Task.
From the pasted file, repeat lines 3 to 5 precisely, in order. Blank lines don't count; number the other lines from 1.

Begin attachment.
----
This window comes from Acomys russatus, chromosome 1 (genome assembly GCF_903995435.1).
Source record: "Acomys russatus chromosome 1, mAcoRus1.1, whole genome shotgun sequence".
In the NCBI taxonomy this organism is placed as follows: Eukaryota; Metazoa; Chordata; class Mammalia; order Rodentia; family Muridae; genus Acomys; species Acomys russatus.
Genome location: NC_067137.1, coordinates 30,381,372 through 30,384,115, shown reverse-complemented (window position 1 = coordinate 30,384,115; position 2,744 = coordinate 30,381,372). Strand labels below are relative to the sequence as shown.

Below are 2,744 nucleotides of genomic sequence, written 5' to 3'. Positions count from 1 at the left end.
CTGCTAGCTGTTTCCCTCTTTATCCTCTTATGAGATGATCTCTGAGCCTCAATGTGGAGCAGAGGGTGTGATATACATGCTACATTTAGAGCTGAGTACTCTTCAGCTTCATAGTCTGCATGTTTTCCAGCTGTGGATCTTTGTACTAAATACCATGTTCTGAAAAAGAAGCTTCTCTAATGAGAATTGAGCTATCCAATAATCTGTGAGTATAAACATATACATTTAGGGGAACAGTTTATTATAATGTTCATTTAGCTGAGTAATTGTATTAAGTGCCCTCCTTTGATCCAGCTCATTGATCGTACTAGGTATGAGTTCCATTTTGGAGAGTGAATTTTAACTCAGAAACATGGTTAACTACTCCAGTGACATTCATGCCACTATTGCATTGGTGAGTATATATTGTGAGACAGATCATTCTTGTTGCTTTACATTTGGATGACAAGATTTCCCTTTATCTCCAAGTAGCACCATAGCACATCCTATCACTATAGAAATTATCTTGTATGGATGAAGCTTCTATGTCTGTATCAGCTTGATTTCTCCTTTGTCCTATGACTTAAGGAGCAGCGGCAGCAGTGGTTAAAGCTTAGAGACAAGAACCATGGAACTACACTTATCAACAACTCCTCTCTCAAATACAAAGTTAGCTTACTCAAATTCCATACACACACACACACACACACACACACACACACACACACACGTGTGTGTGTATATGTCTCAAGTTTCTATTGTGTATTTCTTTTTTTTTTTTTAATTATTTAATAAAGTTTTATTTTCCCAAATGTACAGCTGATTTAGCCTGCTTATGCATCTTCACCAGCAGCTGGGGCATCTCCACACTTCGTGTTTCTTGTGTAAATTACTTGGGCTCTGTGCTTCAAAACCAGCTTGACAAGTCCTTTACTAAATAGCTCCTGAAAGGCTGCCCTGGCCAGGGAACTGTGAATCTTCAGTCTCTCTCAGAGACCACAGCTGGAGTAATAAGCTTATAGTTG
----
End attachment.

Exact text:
In the NCBI taxonomy this organism is placed as follows: Eukaryota; Metazoa; Chordata; class Mammalia; order Rodentia; family Muridae; genus Acomys; species Acomys russatus.
Genome location: NC_067137.1, coordinates 30,381,372 through 30,384,115, shown reverse-complemented (window position 1 = coordinate 30,384,115; position 2,744 = coordinate 30,381,372). Strand labels below are relative to the sequence as shown.

Below are 2,744 nucleotides of genomic sequence, written 5' to 3'. Positions count from 1 at the left end.